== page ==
Black Hops Flying The Flag In The Sydney to Hobart Yacht Race

Dan Events, Partnerships

The Sydney to Hobart yacht race is one of the most iconic events of the Aussie summer sporting calendar. This year sees the event celebrating its 75 year milestone, with up to 100 boats competing over the 1000 km journey, acknowledged as one of the most challenging yacht races in the world.

And this year, we’re pumped to announce that Black Hops will be part of the race action, with our logo to be hoisted up high and flapping in the breeze on the sails of a vintage, reconditioned yacht that first sailed in the race almost 70 years ago!

And there’s a bit of a tale to be told as to how this opportunity came about..

Earlier this year we opened the doors to our second, much larger brewery, at Biggera Waters on the Northern end of the Gold Coast. The sprawling factory space we chose was previously home to the landmark Riviera Boat Sheds. Our landlord, Bill Barry-Cotter, is one of Australia’s most respected luxury boat builders, who since the 1960’s has founded world renowned boat manufacturing companies, Mariner, Riviera and now Maritimo.

Recently Bill got in touch to pitch us an idea. And as we’re ideas kinda blokes, Govs, Eddie and myself headed over to find out what he had in mind. Bill filled us in on the background to his proposal, and exactly why he approached us..

It turns out that as well as being a world renowned boat builder, Bill, together with his brother Kendall, are also pretty handy sailors, who’d previously raced in the Sydney To Hobart in 1975, later winning Division C of the event. This year Bill and his brother have once again put a racing team together and are heading back out to compete in the iconic race. With sail ‘real estate’ on offer, Bill was wondering if we’d be interested in having the Black Hops logo on the spinnaker (large triangular sail), as one of the major sponsors.

Bill then started recounting the tale of exactly how this particular boat came to be in his possession, as well as the story behind it. It turns out that back in the 1960’s, Bill’s father and and a few of his mates found an old sailing boat by the name of ‘Katwinchar’ in Hobart and sailed her back to Sydney.

For many years afterwards the whereabouts of the ‘Katwinchar’ remained unknown, with Bill searching for over ten years in vain to relocate the vessel. That was until two years ago, when it was fortuitously rediscovered by one of Bill’s friends via an ad on Gumtree, turning up in a widow’s backyard in Newcastle. Her late husband had started restoring the boat, so when Bill promised that he would continue to honour its original legacy and return it to its former glory, the widow readily agreed to pass the boat back to him.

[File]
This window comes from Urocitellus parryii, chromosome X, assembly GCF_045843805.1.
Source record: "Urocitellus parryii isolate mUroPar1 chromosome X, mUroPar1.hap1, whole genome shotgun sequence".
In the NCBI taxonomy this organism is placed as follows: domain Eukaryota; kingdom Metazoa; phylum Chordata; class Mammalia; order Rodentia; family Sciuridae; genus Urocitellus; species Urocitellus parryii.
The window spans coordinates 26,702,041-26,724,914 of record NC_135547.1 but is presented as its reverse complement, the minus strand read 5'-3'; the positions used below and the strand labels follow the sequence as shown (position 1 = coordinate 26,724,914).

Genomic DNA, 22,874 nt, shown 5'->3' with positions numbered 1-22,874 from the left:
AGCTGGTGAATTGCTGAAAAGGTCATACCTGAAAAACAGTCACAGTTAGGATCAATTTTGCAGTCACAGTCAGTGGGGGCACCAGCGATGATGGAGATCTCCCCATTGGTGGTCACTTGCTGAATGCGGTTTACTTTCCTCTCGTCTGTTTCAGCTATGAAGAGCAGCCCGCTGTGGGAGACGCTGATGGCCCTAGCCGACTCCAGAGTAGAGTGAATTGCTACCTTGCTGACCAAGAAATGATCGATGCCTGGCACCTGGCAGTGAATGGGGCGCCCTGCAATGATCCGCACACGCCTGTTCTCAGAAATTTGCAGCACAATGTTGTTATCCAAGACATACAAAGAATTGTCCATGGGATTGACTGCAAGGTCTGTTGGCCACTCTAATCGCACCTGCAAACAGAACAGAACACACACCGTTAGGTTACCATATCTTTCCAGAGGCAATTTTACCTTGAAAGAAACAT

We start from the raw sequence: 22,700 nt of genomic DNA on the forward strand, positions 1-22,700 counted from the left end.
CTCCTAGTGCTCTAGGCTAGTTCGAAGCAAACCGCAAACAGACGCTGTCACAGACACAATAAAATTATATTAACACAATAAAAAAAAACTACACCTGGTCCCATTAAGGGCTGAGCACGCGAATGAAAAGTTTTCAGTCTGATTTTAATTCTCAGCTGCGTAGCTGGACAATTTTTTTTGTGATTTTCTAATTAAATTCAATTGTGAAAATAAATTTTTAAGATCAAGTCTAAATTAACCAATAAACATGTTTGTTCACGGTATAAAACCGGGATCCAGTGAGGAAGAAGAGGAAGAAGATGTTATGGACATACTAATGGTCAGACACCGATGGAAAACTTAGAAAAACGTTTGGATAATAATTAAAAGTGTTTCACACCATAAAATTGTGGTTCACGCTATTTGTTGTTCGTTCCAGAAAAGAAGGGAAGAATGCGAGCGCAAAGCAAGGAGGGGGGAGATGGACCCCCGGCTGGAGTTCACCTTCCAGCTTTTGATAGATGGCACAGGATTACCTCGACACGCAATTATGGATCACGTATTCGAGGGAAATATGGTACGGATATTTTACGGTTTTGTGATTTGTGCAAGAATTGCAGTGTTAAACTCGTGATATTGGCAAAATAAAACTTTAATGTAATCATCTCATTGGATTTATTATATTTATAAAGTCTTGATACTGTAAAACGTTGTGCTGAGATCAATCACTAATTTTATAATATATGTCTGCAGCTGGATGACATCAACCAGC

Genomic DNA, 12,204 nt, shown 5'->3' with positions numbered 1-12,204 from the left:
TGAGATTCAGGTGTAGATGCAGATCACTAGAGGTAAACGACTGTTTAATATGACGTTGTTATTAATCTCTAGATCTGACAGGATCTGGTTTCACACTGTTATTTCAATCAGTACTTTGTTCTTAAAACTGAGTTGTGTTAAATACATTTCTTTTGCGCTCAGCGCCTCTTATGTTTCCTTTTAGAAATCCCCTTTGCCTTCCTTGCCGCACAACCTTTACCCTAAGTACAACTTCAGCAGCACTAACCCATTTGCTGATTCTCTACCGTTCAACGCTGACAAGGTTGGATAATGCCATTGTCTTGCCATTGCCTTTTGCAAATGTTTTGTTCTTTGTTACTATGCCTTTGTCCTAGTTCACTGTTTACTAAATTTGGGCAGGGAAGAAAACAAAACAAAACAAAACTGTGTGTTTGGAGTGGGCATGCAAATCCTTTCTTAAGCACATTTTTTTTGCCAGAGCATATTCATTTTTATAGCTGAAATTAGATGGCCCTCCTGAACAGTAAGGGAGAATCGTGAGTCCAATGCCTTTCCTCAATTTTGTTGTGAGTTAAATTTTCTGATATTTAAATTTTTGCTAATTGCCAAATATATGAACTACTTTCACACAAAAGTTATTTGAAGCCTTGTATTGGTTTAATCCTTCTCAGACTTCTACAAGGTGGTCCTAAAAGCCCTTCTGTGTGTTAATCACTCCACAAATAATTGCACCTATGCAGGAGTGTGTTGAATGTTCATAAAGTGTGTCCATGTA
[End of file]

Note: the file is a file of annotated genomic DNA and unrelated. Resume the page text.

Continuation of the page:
The ‘Katwinchar’ arrived at Bill’s Hope Island marina on 12 December 2017. Since that time, a team of three full time staff and a host of contractors have spent over 10,000 hours bringing the boat back to life over the past 18 months.

Restoration work on the boat (picture courtesy of Murray Waite)

And this is where the back-story gets really serendipitous..it turns out that the original boat was actually built in England in the early 1900’s before setting sail all the way to Australia. But wait, the story gets weirder – it was originally built by the coopers at the famous Watney’s Brewery in the UK! Launched in the year 1905, the 32 foot ketch was christened ‘Katwinchar’ in honour of the three Watney children, Katherine, Winifred and Charles.

In 1951 a migrating family, the Mossops, sailed the ‘Katwinchar’ all the way to Australia, where she arrived just in time to compete in the 1951 Sydney to Hobart yacht race.

We were pretty floored to hear the full story of the boats history. And seeing as the boat was originally built at a brewery, Bill thought it would be totally appropriate for his current tenants and brewery owners, to be involved in some way with the revamped Katwinchar’s maiden revival voyage. Needless to say, we jumped at the opportunity.

A few weeks ago, ‘Katwinchar’ set sail for Sydney in preparation for the big race, where she will compete in a few lead up races prior to the commencement of the 75th annual Sydney To Hobart, on 26 December. Here she will be commandeered by a crew of six, including skipper Michael Spies and the Barry-Cotter brothers, Bill and Kendall, setting sail from the CYC at Rushcutters Bay, on the way to Constitution Bay in Hobart.

As to how she will fare in the great race, as well as being the oldest boat in the field (at the grand old age of 114 years!), she’s also the smallest. But with all the work that the dedicated restoration crew have invested in getting her ‘race fit’, the boats speed and design will give her a fighting chance, keeping in mind that it’s a handicapped race where vessel size and dimension are factored in when it comes to declaring the overall winner.

We’re also brewing a special beer for the event, a pale ale called KatWinChar (of course!), that we’ll be giving to the thirsty crew when they cross the finish line, as well as putting on tap in a few venues.

We’ll all be eagerly following the event, looking to catch a glimpse of the Black Hops sails flying proudly in the breeze. I know that I’ll be getting goosebumps when I see it for the first time!

And as you can see by the photos, the boat’s a real beauty and at 114 years of age, is one of the oldest actively racing boats in the world.

The design and measurements of the Black Hops branded spinnaker